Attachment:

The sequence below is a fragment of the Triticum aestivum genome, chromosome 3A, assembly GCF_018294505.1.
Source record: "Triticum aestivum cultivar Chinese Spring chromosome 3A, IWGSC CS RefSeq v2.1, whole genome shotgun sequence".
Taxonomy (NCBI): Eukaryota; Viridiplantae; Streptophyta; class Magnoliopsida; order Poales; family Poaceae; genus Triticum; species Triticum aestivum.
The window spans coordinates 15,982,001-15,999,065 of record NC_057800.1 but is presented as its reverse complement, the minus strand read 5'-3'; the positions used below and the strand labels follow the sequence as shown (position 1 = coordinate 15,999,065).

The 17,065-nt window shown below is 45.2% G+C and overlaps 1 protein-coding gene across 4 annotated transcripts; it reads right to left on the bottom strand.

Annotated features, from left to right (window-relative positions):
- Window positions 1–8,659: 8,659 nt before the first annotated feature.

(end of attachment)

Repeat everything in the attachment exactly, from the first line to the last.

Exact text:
The sequence below is a fragment of the Triticum aestivum genome, chromosome 3A, assembly GCF_018294505.1.
Source record: "Triticum aestivum cultivar Chinese Spring chromosome 3A, IWGSC CS RefSeq v2.1, whole genome shotgun sequence".
Taxonomy (NCBI): Eukaryota; Viridiplantae; Streptophyta; class Magnoliopsida; order Poales; family Poaceae; genus Triticum; species Triticum aestivum.
The window spans coordinates 15,982,001-15,999,065 of record NC_057800.1 but is presented as its reverse complement, the minus strand read 5'-3'; the positions used below and the strand labels follow the sequence as shown (position 1 = coordinate 15,999,065).

The 17,065-nt window shown below is 45.2% G+C and overlaps 1 protein-coding gene across 4 annotated transcripts; it reads right to left on the bottom strand.

Annotated features, from left to right (window-relative positions):
- Window positions 1–8,659: 8,659 nt before the first annotated feature.